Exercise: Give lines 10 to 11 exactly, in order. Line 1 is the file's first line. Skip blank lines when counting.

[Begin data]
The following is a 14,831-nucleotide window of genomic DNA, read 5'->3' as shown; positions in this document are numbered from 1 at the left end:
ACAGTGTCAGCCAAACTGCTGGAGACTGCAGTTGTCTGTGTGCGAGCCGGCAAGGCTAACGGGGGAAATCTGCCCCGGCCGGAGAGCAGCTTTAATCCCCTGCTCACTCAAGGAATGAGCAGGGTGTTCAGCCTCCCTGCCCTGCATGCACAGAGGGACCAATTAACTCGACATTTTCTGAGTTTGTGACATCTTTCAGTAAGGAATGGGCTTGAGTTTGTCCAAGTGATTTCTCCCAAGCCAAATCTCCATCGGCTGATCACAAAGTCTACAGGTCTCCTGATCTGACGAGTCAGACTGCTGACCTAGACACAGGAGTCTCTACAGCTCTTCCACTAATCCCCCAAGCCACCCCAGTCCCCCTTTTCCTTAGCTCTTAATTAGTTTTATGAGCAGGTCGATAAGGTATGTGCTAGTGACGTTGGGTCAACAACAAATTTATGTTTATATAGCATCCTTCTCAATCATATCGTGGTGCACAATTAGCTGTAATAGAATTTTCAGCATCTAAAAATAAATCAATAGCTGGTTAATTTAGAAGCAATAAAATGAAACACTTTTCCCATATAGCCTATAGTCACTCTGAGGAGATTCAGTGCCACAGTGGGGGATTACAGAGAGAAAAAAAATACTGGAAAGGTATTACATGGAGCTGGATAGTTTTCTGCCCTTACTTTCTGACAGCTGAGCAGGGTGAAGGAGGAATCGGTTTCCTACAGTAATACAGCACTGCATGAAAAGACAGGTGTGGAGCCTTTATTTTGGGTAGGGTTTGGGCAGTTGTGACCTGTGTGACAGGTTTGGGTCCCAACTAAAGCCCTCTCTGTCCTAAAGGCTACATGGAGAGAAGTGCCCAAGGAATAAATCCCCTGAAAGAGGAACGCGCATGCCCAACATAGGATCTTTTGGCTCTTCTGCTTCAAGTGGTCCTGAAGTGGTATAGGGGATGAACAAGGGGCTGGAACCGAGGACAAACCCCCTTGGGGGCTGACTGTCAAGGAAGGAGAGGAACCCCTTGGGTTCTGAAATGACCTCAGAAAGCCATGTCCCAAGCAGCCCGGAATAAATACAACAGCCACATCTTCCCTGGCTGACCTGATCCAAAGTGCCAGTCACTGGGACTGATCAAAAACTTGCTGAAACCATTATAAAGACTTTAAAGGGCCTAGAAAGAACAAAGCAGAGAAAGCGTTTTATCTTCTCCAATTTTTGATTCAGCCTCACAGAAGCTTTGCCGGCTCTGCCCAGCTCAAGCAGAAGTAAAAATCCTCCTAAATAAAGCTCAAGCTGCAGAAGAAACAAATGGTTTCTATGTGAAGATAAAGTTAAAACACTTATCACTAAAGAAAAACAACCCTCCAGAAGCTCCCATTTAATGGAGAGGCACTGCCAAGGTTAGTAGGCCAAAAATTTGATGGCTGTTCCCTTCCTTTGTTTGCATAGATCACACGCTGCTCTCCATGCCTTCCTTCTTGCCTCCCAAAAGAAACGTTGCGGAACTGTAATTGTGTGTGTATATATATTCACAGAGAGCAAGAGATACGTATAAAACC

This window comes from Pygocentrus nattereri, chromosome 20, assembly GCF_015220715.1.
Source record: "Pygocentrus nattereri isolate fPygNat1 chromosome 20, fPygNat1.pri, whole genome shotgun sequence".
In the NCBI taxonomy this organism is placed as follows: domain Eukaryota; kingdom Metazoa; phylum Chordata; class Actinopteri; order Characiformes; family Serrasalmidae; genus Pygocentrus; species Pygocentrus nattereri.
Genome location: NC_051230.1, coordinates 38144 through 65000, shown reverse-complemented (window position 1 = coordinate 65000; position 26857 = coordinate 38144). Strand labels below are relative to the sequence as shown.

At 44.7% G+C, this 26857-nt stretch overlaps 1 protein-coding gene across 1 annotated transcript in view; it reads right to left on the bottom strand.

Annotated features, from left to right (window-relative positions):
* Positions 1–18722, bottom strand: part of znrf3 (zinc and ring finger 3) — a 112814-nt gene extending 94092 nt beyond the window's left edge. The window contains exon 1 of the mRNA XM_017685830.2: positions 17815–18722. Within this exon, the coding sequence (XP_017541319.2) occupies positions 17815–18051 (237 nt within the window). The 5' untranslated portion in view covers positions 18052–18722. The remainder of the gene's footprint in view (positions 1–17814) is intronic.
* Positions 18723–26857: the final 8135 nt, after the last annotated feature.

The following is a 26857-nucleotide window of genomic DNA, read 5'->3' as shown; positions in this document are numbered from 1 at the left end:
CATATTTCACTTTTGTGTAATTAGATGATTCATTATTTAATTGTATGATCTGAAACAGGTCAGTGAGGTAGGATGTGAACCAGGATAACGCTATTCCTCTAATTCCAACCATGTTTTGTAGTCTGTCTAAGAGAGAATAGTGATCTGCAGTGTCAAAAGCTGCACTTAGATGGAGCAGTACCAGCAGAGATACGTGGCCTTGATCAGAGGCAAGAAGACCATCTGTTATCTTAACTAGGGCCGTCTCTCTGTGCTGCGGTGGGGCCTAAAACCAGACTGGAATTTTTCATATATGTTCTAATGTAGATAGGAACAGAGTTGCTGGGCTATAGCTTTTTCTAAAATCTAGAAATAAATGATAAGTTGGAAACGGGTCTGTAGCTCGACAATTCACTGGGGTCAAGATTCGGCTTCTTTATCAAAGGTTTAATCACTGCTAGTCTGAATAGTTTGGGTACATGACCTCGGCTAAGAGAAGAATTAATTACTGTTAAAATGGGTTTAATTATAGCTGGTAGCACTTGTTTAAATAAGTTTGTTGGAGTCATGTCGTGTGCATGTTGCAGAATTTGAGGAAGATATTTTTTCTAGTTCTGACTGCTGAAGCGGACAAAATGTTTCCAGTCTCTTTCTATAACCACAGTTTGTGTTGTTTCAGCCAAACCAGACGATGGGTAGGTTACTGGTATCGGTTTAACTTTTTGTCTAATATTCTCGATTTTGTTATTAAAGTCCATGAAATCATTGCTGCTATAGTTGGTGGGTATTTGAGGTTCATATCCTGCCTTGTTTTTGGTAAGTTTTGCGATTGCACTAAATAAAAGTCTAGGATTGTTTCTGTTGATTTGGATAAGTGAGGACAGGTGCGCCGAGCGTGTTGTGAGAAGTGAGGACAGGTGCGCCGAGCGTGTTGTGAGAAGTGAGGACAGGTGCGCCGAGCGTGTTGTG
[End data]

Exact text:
* Positions 18723–26857: the final 8135 nt, after the last annotated feature.

The following is a 26857-nucleotide window of genomic DNA, read 5'->3' as shown; positions in this document are numbered from 1 at the left end: